Churches attempt to end ban on New Zealand gay conversion ‘therapy’
Self-proclaimed Bishop Brian Tamaki and Destiny Church have launched a campaign to stop the New Zealand government from passing laws that would provide additional protections for LGBTQIA + people.
An article Tamaki wrote on August 12 of this year titled ‘Are we intimidated and dominated by a gay agenda?recently circulated on social networks.
In the article, Tamaki speaks out against the Self-Identification Bill, which would allow trans and gender-diverse people to change their pronouns on their birth certificates and the Prohibition of “Bill”. conversion therapy.
Tamaki claimed that these laws are used to force Christians to be silent.
Churches urge New Zealand government not to pass conversion practices bill
Founder of Conversion Therapy Action Group New Zealand, Shaneel Lal said he noticed followers of the Tamaki Church promoting this article in the comments section of the End Conversion Therapy NZ social media pages.
“When the conversion therapy bill went to the select committee, they (the followers of Destiny Church) started publishing this article,” Lal said.
“No one had heard of this article when it came out. It is only recently that it has gained ground.
Lal also said the Arise Church submitted a letter, which was signed by 18 other churches, asking the government not to pass the conversion therapy bill.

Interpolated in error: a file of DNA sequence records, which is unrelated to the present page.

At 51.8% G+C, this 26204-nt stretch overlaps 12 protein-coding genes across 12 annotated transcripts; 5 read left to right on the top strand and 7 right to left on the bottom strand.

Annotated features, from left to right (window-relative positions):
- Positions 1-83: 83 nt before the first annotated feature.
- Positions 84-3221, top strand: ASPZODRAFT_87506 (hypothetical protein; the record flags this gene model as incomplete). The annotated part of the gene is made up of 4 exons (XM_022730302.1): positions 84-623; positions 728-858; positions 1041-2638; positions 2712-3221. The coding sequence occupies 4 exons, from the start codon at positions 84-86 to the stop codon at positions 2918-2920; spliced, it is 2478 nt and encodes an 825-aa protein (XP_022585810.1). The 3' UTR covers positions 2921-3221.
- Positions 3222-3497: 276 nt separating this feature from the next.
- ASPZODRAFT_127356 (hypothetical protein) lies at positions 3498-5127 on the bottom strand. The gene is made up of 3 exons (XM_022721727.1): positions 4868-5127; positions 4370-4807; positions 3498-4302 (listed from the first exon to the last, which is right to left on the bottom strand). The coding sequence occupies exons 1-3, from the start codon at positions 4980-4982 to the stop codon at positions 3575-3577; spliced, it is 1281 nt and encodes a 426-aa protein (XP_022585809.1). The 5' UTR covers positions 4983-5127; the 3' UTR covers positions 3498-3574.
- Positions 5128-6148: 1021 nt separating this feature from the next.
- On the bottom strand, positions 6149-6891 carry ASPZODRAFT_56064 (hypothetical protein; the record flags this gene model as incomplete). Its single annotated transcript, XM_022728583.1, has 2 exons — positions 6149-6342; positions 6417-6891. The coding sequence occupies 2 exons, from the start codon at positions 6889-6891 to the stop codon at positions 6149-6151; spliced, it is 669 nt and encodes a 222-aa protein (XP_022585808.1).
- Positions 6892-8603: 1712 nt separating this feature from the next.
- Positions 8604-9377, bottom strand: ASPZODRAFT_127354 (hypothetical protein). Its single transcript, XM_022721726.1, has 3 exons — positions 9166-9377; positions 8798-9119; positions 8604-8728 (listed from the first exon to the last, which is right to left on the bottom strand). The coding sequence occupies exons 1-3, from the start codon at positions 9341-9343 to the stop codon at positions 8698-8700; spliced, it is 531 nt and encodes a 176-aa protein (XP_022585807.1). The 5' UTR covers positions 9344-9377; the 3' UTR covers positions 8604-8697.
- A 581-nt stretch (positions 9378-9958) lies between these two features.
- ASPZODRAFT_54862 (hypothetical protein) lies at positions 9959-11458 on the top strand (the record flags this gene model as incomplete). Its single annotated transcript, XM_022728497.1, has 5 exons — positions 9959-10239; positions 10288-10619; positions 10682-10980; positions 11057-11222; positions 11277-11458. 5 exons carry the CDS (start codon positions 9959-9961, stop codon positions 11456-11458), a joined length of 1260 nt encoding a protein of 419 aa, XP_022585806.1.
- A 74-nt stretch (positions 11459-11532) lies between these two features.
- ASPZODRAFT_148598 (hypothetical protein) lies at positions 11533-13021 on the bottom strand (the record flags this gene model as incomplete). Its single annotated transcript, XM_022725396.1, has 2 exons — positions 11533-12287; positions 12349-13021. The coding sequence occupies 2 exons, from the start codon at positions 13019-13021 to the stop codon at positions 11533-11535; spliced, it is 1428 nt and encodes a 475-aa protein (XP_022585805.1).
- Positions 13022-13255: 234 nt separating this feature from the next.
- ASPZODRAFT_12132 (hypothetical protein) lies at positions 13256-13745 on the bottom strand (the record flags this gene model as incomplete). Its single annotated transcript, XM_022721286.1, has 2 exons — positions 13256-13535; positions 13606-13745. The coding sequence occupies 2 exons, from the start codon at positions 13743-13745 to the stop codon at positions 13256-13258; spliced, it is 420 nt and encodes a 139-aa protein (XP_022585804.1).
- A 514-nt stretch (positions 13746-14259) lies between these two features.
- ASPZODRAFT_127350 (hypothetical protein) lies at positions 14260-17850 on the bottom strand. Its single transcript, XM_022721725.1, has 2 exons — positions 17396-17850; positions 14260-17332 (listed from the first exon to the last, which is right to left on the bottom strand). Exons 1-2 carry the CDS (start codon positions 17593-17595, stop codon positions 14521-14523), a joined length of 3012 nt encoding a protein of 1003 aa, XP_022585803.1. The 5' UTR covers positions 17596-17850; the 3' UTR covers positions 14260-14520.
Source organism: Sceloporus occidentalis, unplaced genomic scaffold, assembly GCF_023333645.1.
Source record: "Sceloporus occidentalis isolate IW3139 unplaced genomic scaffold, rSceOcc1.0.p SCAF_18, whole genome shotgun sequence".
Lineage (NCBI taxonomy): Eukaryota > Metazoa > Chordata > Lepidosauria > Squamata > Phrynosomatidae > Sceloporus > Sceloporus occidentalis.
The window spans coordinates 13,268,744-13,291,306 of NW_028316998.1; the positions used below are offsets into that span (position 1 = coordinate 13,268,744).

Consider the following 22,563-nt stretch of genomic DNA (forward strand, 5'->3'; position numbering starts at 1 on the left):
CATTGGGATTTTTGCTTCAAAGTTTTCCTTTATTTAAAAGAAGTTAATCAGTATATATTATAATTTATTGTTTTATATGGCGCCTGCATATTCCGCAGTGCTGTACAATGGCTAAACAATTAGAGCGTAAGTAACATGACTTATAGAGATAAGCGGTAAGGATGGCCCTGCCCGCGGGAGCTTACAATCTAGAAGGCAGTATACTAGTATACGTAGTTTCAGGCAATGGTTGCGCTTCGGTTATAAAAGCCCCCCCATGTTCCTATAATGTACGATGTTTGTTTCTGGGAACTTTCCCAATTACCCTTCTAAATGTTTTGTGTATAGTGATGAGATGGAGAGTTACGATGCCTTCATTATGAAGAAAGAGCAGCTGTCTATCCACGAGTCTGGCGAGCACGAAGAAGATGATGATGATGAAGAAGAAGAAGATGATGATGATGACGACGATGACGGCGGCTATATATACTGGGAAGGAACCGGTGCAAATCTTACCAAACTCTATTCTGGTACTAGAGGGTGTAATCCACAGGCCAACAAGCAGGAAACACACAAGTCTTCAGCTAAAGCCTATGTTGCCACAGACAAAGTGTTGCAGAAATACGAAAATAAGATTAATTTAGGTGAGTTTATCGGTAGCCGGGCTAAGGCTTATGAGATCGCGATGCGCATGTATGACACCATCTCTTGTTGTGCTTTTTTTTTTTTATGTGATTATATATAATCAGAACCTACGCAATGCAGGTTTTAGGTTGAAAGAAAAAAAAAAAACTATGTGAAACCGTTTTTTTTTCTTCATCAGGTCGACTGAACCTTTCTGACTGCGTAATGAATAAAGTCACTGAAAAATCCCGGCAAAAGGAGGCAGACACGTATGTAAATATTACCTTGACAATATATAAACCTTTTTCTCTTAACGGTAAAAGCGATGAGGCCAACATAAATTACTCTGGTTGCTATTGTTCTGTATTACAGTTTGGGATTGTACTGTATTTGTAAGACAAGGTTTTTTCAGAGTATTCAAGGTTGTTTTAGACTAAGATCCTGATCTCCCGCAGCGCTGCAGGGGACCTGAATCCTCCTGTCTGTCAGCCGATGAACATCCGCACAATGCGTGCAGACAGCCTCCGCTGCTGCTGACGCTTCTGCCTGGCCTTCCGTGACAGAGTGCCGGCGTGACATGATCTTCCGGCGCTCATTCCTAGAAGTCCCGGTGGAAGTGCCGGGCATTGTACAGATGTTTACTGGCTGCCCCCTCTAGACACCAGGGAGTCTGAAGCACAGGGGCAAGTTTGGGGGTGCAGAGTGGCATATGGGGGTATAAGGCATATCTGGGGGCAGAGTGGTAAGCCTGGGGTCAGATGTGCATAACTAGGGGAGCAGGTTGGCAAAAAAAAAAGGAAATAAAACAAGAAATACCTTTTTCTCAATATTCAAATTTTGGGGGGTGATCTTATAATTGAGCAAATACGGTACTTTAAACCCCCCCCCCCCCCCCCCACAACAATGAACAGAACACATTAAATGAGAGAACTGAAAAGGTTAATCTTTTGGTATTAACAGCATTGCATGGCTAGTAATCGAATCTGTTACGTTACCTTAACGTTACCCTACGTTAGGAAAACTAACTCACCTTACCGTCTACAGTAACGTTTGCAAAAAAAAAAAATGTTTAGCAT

“When you have a church with a membership of 2,000 people sending an email asking others to submit a submission, just imagine the impact 18 churches could have,” Lal said.
Feared that the bill will be watered down
Last month, the Bill on the Prohibition of Conversion Practices Legislation passed at first reading with 87 votes in favor and 33 against. The only party that opposed sending the bill to the next stage was the National Party.
During the proceedings, National Party Leader Judith Collins raised concerns similar to those Tamaki addressed in her article on how the bill can criminalize parents.
However, according to section 5 of the current bill, counseling one’s children or having a conversation does not meet the definition of a practice and certainly not the threshold for criminalization. It is only when the church or a parent actively represses or forces someone to change their gender or gender identity that they will be considered a criminal.
With less than a week for people to make submissions to the select committee, Lal said they feared the current bill would be amended to appease religious groups and individuals in New Zealand.
“We cannot afford to pass watered down law because we need to make sure that all members of the LBTQIA + community are protected from conversion therapy. “
“The queer community is small in New Zealand and we could be outnumbered, which is why we made a huge call out it is up to our international community to speak out in favor of banning conversion therapy.
Submissions can still be made by anyone living in New Zealand or elsewhere in the New Zealand Parliament website.
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